Open Up Your Seeing

I must admit that the last few months have been intense. As you have probably noticed, I’ve been working on many projects and there is no question that I didn’t publish enough on this blog. That’s changing now! 

The first weeks of this year have been spent reducing my commitments and organizing my photographic life! Just a week ago I re-launched Simplicity-In-Seeing in a brand-new form and some of you have already contacted me saying that you like it a lot. Indeed, I find it such a joy writing personal LETTERS about photography. Now let’s get back to today’s point.

When I looked at the imagery shot over the last few months, I realized that I haven’t shown you the imagery taken in Paris last year. As I look back at the photographs, I realize that many of the shots are not typical travel images and to be honest with you, I like it this way. 

When we travel, we are intrigued by all the new things we are going to photograph. Many photographers I talk to make up must-have shot lists and detailed plans of their trip to make sure they don’t miss anything. I know because I used to do the same. 

We run from one location to the other following our list but the more I travel the more convinced I am that this approach does more harm than good to our “seeing.” 

One of the best antidotes to such pre-planned shooting is to calm down and linger in one space (thank you Ibarionex Perello for this term). It is a deliberate state of mind which slows down your visual impulses and allows your vision to linger over the spaces that surround you. You might practice this observational state on your trips. When exploring cities, I find an area, street or even a small plaza where I slow down and just linger photographically. 

This approach allows me to extract all the visual opportunities in front of me, even if they do not necessarily represent the place well. When I was shooting the streets of Paris, I let my eye and imagination lead me to unexpected places. I refused to follow well-trodden paths and allowed myself to be led by light and visuals, regardless of the route.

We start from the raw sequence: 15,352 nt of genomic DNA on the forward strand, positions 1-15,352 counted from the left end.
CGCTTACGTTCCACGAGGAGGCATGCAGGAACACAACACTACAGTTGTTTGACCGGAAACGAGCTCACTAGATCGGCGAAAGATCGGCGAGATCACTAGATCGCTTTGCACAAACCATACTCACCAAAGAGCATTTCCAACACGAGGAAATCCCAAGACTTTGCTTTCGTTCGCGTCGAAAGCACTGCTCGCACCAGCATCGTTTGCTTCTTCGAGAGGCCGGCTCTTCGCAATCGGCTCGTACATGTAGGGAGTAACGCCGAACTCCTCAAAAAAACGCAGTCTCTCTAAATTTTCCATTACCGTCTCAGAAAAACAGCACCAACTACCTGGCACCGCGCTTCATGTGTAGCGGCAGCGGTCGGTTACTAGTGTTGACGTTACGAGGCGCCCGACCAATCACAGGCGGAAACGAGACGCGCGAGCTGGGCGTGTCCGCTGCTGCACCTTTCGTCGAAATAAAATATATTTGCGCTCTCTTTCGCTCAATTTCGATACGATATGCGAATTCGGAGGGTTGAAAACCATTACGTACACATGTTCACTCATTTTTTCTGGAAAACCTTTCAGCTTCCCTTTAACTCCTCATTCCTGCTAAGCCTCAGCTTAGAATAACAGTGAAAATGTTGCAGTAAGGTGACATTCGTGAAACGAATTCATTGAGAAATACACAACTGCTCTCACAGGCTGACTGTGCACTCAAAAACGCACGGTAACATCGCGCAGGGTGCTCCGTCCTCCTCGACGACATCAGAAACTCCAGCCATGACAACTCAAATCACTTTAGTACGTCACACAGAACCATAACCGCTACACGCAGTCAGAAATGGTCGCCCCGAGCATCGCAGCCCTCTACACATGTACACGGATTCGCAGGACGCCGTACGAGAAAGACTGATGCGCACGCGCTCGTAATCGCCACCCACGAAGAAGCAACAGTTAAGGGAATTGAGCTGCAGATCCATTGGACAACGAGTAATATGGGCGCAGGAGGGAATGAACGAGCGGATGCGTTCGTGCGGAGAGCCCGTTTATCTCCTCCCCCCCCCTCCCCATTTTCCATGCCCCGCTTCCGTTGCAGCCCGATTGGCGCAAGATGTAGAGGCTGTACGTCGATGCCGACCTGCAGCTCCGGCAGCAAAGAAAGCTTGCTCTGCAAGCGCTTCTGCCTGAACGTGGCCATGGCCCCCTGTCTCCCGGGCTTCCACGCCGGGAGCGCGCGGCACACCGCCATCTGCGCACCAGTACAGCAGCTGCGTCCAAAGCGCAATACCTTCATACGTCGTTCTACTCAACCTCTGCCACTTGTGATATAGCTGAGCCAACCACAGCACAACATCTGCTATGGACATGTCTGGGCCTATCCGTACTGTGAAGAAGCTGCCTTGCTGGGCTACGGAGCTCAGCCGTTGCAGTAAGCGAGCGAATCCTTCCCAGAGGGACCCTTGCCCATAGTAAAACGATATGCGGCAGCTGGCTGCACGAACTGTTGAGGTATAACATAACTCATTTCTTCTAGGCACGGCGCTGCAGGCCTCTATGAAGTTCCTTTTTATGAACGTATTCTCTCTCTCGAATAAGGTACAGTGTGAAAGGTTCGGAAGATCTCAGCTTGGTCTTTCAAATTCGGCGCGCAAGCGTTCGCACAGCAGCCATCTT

Why would I take such a radical stand? Because almost every time I came back from my trips, the images shot during those slow and creative periods were of much higher quality than those taken under the pressure of running around and checking items off the list. 

I noticed that during my last visit to Paris I took many let’s say “unusual” shots which some of you could argue might have been taken in any other place. Maybe you are right, maybe not. I strongly believe that when you travel, it is worth forgetting where you are and letting your “seeing” open up to the visuals around you. 

Today I’ve selected some images which I took in Paris during a photographic outing.  

next time…

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4 thoughts on “Open Up Your Seeing

  1. I really love these photos! Very, very well done!
    But, I wouldn’t call them travel photos at all, ’cause nothing in these photos tell where they’ve been taken. They could have been taken anywhere.
    So yeah, if this is travel photos, then me taking a photo of a chair in my kitchen is the same 😛

    With that said, like I said, I really love and feel inspired by these photos. Keep up the good work!

  2. I call this “pseudo-travel” photography and feel the same – i don’t go by any list to shoot all the visited popular sites and places, actually i’m trying also not to go to such places. You’re right – all taken by you images posted here describes everything, but not exactly Paris, known and recognizable to many people visited there. I think that this is a good sign of the formation of the artist.
    here the tag of my “pseudo-travel” posts – https://www.victorbezrukov.com/tag/pseudo-travel/
    One of my questions, which i ask when return back after the next trip – what exactly are we looking for during our travels if we are not interesting to take a bunch of images of a popular touristic sites or our selfies with these places at background behind us ?
    the feeling of being somewhere ?
    to go out of our comfort zones of the usual for us close to our living places places ?
    i don’t know. maybe you.

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